A friend request from the U.S. gov't
The home page of Facebook displayed on a laptop screen.
TEXT OF STORY
Kai Ryssdal: Just as businesses and non-profits and interest groups have realized the power of social networking, so too has the government -- in a whole lot of different ways. Politicians have their pages. The Army goes online to recruit, just for instance. But sometimes the motives aren't quite so straightforward.
It is not clear what rules, if any, state or federal agencies have to follow when they try to friend you. Marketplace's Nancy Marshall Genzer reports.
NANCY MARSHALL GENZER: Uncle Sam wants you to be his friend. The government is friending people on Facebook, monitoring Twitter and generally chatting up citizens on social networks. But what if your new friend is with the CIA, and using a fake identify? Are there rules for undercover agents who use social networks to get information?
Marcia Hofmann would like to find out.
MARCIA HOFMANN: We kept reading these anecdotes about law enforcement using this information in certain investigations, and we just kind of wondered is this something that's really been very well thought out?
Hofmann is a lawyer with the Electronic Frontier Foundation, a public interest group focused on privacy issues. The Foundation sued the CIA, Justice and Defense Departments after reading reports that the CIA is monitoring social-media sites like Twitter. Hofmann says her group wants to find out if there are any rules in place. She says social networking is like a new frontier.
HOFMANN: New things come along, and it takes time for society to decide how to use them, and what is acceptable and what's not acceptable.
Like is it OK for government tax collectors to dig around social-networking sites looking for possible tax cheats? Minnesota tax agents did just that, using MySpace. The tax dodger announced on the site that he was moving to a new job, and gave the name of his employer. That helped the tax agents track him down.
Clifford Fishman is a law professor at Catholic University in Washington. He says the government should be able to use social-networking sites to catch people breaking the law. But here's where he draws the line.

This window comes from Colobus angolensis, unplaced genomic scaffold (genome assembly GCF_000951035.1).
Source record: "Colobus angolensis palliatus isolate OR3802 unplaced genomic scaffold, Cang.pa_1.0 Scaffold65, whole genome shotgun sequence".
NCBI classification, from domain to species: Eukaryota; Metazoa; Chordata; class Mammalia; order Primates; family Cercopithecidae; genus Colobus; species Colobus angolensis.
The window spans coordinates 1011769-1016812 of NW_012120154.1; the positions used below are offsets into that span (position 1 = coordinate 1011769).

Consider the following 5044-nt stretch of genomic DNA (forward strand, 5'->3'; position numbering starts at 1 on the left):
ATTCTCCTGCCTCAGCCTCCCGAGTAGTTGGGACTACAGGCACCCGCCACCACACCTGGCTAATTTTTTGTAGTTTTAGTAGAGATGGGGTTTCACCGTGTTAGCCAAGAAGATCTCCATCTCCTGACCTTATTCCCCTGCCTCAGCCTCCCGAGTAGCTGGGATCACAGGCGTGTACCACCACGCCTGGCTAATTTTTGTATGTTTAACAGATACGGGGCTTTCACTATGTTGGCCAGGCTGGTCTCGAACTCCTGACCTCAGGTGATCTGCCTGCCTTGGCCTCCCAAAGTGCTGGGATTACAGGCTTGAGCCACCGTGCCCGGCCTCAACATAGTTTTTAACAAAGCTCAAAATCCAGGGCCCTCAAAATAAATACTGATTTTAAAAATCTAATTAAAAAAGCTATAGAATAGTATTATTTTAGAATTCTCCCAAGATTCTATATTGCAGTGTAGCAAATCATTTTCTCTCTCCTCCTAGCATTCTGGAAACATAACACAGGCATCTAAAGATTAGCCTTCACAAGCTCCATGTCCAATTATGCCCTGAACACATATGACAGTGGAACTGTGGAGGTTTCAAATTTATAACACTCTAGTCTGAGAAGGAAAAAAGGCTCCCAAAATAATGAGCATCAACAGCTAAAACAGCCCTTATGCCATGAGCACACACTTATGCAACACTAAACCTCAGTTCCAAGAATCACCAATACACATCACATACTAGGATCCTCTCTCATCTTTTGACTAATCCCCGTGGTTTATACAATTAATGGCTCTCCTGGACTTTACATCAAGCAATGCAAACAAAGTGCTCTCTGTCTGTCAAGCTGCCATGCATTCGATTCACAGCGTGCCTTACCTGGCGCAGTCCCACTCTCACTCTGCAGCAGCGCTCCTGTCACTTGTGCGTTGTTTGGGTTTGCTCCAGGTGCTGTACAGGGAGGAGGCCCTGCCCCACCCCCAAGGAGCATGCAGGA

CLIFFORD FISHMAN: The government should not inquire into somebody's religious or political activities, even if that is part of a person's profile on MySpace, for example. That ought not to be something the government should save or, except in highly unusual circumstances, look for.
But Fishman says there are legitimate government uses of social-networking sites, like the Army's Facebook page and chat rooms. They're very open. You know your friends are in uniform.
Suzanne Nagel heads the Army's online recruiting efforts.
SUZANNE NAGEL: We have to fish where the fish are.
Nagel says recruiters wouldn't be doing their jobs if they didn't go on social-networking sites for prospective soldiers.
NAGEL: They're reading blogs. They're following Twitter, they're doing all of these different things. And that's why we're doing social networking.
But the Pentagon doesn't have any rules on use of social-networking sites. Professor Fishman says government agencies should police themselves. And he says the Justice Department shouldn't reveal much about those regulations, because that could compromise undercover agents. Hofmann, the lawyer with the Electronic Frontier Foundation, says the government should be upfront, or face the legislative consequences.
HOFMANN: If, at some point in the future, there was ever a feeling that these agencies collect information inappropriately, I'm sure that Congress could pass a law to try to regulate it.
Until then, keep in mind that basic information you put online, like having a new job or where you went on vacation, can say a lot about you. Maybe too much.
In Washington, I'm Nancy Marshall Genzer for Marketplace.